The Nintendo DS, released in 2004, sold 154 million units. Sony, which that same year tried to stand up to the PSP, sold 82 million of that model. handheld consoles were a runaway success.
The following decade, however, things changed. Mobile phones got a lot of the attention, but the funny thing is that portable consoles are back in fashion. It’s his fault, of course. the steam deck.
In the early 2010s Nintendo and Sony tried to continue squeezing the juicy handheld market. Nintendo was much more successful with the Nintendo 3DSwhich was launched in 2011 – other variants would appear later – and managed to sell 76 million units.
Sony, which launched the PS Vita in 2012, wasn’t so lucky: Demand dropped rapidly due to its high price and limited catalogue, and the small console managed to sell just 12 million units.
The evolution of the market, however, was clear: the public seemed increasingly interested in desktop platforms (PC and consoles) and in mobile video games for Android and iOS. “Pure” portable consoles began to have less and less interest, and both the industry and users moved away from the format.
The PS Vita, for example, stopped manufacturing in March 2019, while the Nintendo 3DS family stopped production in September 2020. Both recognized a reality: mobile phones were good enough for most users. Or maybe not?
The Nintendo Switch leads the way (again)
In reality, users were still interested in being able to play with a small format console. The mobile was fine in many areas, yes, but there were certain limitations and one of them was the available catalog: despite the fact that it was very varied on both Android and iOS, there were notable absences for many video game enthusiasts.
Nintendo knew how to take advantage of that very well, which went through bad times but managed to get a lot of use out of its exclusives again. In 2017, it launched the Nintendo Switch, a hybrid console that managed to revolutionize the market and get the company back on track after the failure of the Wii U.
The Switch may have been more modest than the Xbox One or PS4, but Nintendo never wanted to compete with them in the technical field: what differentiated its console was once again that exclusive catalog that was nourished by more and more great titles.
But the Switch also boasted something surprising: being able to behave as a desktop console and also as a large-format portable console. Its 6.2-inch screen (7 inches in the OLED version) made it less “portable”, but that didn’t matter: the experience and features were still fantastic.
And that hybrid console idea ended up infecting an unexpected protagonist. Valve.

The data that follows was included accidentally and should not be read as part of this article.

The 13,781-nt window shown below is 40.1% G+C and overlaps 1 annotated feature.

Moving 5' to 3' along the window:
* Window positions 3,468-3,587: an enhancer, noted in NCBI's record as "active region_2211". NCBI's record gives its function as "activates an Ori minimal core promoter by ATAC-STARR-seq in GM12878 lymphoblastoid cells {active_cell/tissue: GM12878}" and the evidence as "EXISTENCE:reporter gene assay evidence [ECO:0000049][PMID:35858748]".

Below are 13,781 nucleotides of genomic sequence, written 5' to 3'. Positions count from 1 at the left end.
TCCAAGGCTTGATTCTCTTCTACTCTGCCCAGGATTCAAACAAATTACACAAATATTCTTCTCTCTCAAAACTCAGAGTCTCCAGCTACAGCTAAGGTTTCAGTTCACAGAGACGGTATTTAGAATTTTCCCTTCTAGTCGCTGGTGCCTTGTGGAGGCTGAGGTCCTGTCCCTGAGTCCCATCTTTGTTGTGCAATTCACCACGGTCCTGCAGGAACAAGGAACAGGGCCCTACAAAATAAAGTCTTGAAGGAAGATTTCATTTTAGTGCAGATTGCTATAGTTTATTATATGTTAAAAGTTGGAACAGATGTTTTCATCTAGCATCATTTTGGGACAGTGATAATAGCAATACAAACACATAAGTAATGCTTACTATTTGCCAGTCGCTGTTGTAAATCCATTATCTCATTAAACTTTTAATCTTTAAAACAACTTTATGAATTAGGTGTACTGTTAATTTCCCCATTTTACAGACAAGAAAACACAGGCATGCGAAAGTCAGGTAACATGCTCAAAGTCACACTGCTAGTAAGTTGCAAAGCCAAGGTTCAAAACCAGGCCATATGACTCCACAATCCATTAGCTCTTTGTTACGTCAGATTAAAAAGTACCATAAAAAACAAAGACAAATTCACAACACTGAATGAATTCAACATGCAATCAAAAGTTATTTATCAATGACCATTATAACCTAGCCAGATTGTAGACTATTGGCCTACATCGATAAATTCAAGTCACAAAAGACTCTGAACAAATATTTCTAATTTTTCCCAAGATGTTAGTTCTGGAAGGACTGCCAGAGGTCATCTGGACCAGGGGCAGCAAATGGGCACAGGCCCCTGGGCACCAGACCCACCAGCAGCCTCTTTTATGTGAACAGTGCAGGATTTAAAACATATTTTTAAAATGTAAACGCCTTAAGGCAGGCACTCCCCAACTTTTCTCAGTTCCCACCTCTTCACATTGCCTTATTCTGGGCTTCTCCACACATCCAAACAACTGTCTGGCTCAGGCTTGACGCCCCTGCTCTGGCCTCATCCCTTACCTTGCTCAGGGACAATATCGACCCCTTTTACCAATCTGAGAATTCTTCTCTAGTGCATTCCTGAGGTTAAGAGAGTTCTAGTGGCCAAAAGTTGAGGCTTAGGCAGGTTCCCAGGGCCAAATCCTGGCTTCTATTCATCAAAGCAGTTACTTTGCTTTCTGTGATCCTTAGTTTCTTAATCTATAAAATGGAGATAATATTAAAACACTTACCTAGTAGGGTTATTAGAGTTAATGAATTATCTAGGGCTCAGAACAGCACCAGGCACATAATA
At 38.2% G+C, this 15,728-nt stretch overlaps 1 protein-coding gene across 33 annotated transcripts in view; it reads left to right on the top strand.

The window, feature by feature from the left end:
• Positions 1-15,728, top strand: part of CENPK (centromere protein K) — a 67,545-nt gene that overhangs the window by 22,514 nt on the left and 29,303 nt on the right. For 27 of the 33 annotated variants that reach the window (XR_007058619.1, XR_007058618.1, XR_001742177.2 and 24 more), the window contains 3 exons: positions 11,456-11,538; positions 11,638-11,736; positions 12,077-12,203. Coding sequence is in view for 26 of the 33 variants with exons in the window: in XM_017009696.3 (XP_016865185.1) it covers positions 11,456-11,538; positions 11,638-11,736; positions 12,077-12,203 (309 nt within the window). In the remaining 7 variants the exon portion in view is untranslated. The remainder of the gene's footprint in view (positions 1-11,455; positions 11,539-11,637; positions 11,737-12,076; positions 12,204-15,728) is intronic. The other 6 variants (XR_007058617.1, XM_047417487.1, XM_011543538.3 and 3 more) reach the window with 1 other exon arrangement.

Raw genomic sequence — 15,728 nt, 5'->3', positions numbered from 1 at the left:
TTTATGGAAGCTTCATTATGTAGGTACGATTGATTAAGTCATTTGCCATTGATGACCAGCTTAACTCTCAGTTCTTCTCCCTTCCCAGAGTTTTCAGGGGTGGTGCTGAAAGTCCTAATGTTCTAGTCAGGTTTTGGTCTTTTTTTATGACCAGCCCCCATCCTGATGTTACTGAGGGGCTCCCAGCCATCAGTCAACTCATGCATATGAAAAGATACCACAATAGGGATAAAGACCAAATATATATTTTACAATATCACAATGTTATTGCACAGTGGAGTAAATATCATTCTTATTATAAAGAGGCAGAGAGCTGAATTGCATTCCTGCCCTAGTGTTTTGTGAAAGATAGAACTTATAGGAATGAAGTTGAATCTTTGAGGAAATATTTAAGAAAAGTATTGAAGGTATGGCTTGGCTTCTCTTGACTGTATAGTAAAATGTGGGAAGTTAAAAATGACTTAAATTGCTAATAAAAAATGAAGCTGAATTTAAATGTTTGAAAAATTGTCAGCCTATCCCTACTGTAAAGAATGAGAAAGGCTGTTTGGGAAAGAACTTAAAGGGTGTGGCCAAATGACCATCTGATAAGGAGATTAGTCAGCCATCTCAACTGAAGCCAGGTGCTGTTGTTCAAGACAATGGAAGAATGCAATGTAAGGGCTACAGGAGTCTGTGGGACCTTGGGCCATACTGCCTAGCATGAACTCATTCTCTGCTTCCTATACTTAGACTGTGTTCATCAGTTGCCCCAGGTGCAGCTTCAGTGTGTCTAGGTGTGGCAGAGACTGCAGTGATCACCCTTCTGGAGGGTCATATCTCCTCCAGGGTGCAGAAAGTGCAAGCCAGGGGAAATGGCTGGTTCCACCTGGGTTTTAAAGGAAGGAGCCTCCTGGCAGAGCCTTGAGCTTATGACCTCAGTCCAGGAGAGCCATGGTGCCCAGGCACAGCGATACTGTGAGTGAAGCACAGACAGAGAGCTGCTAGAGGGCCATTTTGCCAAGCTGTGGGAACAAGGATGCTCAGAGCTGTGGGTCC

Welcome, Steam Deck (and imitators)
This company had already tried to become a benchmark in the world of video game hardware with its Steam Machines, but that did not come to fruition. It is evident that they were not satisfied, because in July 2021 they surprisingly announced the Steam Deck, a portable console that challenged everything known so far.
The proposal was amazing from start to finish: Although it was linked to Steam, it did not close the doors to other platforms such as Game Pass, Epic, GOG and of course to that other section with which many have taken full advantage: retroemulation.
It did not matter if there were production problems or that the demand far exceeded the supply and that caused long waits for many users: the Steam Deck confirmed very soon that it was one of the star products of 2022.
One that also enhanced its versatility in amazing ways: although it is based on Linux, it is perfectly possible to install Windows 11 on it, and in both cases the hybrid console goes beyond what the Switch achieved and can behave as a versatile desktop PC.
Its success has been such that it has triggered a small revolution: one in which various manufacturers have launched similar proposals in terms of format and orientation. The AYANeo2, the AYN Loki, the AYANeo Air Plus, the OneXPlayer or the GPD Win 3 are some of the relevant options, but other large manufacturers have also entered this area.
This is the case of Logitech with its G Cloud, or Razer with its Edge. In both cases we have two devices that follow in the footsteps of the Steam Deck with some noticeable differences, but that of course consolidate interest for that format that seemed less and less relevant.
There are not only those followers of the Steam Deck: the market has also welcomed fantastic products such as the Evercade EXP or the cute Playdate that take advantage of the portable format and our nostalgia. All of them seem to follow a clear trend.
This trend is none other than the return of portable consoles. It is true that it is a timid return: it is estimated that the Steam Deck has sold just over a million units, far from the numbers of its predecessors.
And even so, the interest seems evident, at least in these first months. The versatility and possibilities offered by these products —especially because of being able to play AAA games “from PC and consoles” on a portable console- have become a very powerful argument for more and more users, and it seems that the trend is going further.